tight structures, you will be amazed at how they will soften and lengthen, especially if you let go into the out-breath.
Take the time to seek out a teacher you feel complete trust in. There are
teachers who have a very sensitive approach to their students... but start with the beginners class if you have never done
any Yoga before!
You could try ringing the British Wheel of Yoga to get a recommendation
for a teacher, as well as to locate one close to you. BWY teachers are fully trained and you have some protection through
this organisation if anything does not seem right.
Site of the British Wheel of Yoga
An International source of yoga info.
One-to-One Yoga and stress reduction training, based in the UK.
Popular UK Yoga mag, with wide array of interesting articles. Good resource.
Pilates is very similar to Yoga, but addresses only the physical body.
Some people find it has a greater capacity to re-align the body in a shorter time than Yoga, and it may use mechanical equipment
to help achieve this.
Although very thorough in terms of the physical body, it does not include
the comprehensive coverage that yoga offers, of breathwork and meditation. Yoga can carry the student into a deepened awareness
and knowledge of the self; Pilates will not do this.
Find out more :
This is a very ancient form of therapeutic exercise that works with the
subtle body, via the physical body and movement. It is both balancing, centering, and grounding.
For more :
There are numerous branches of Chi Gung. All work with both physical and
subtle systems, as does T'ai Chi. Mantak Chia is a major worldwide teacher of one form of Chi Gung, and has published many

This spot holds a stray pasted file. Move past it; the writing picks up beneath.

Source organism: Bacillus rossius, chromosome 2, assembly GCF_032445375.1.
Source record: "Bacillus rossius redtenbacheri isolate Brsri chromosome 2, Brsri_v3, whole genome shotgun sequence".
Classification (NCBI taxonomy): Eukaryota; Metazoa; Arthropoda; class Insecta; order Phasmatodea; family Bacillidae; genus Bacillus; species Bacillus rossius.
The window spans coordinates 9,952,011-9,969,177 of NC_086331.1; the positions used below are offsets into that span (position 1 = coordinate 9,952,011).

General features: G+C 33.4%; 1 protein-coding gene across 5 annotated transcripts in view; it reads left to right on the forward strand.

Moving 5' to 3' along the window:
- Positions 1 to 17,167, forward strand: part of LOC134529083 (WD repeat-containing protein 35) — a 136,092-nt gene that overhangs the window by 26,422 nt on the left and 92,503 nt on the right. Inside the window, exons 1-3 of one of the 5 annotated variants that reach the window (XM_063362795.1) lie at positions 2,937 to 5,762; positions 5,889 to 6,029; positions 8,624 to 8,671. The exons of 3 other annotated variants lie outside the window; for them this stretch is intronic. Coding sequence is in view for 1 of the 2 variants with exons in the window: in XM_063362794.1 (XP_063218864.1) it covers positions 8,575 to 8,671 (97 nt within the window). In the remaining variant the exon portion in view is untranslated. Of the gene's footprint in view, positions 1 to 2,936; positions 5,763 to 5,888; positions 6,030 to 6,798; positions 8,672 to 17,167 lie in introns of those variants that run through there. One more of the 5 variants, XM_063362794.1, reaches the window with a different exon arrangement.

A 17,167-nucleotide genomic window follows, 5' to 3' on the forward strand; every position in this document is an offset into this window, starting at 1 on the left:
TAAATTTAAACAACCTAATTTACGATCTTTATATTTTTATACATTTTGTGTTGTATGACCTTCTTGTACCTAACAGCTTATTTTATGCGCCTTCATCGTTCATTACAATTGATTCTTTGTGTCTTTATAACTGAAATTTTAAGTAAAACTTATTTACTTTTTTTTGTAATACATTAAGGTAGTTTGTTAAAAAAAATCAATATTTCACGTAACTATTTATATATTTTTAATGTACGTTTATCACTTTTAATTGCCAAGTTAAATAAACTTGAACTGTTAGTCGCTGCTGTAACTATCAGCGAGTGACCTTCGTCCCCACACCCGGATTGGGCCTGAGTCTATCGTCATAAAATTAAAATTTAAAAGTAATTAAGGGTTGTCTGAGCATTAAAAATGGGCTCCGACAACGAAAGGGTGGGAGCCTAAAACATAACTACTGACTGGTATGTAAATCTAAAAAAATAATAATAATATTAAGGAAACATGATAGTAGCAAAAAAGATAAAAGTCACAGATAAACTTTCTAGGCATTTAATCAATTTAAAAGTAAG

books describing how to do the exercises, as well as the underlying theory.
Falun Gong is a very simple, easy to learn, yet uplifting
form, which has been outlawed in China because it is so popular. The following site will tell you much more, as well as how
to learn the practice. My own experience of this practice is that it immediately brings a sense of light into my 'field',
as well as safe subtle boundaries.
Both walking and running are good forms of exercise, depending on your
state of health. Preferably both will be done in the open air (rather than in a stuffy gym where you re-breathe the expelled
carbon dioxide of other gym-users!), under trees, on grass and earth, or by running water.
Both increase the pumping activity of the muscles upon the fluids of the
body, but by repetitive use of the same muscle groups, as compared to Yoga, where the muscle groups used are constantly changing,
more groups are used, and the smaller muscles also get worked.
It is of huge importance that good footwear is used when both
walking and running!
In particular, runners need shoes that protect the bones of
the feet and lower limbs from repetitive, sharp, weight-bearing impact on hard surfaces.
Also extremely important for runners : note your posture all the
time! Where is the weight landing? Are your limbs and spine aligned when they take the impact of your weight? Are your muscles
lifting you up and away from the ground or is your body like a sack of potatoes as it hits the ground?.... which will cause
damage to ligaments and joints over time, and definitely not help you to feel better!
Cycling also assists pumping of lymphatic fluid, and aerates the blood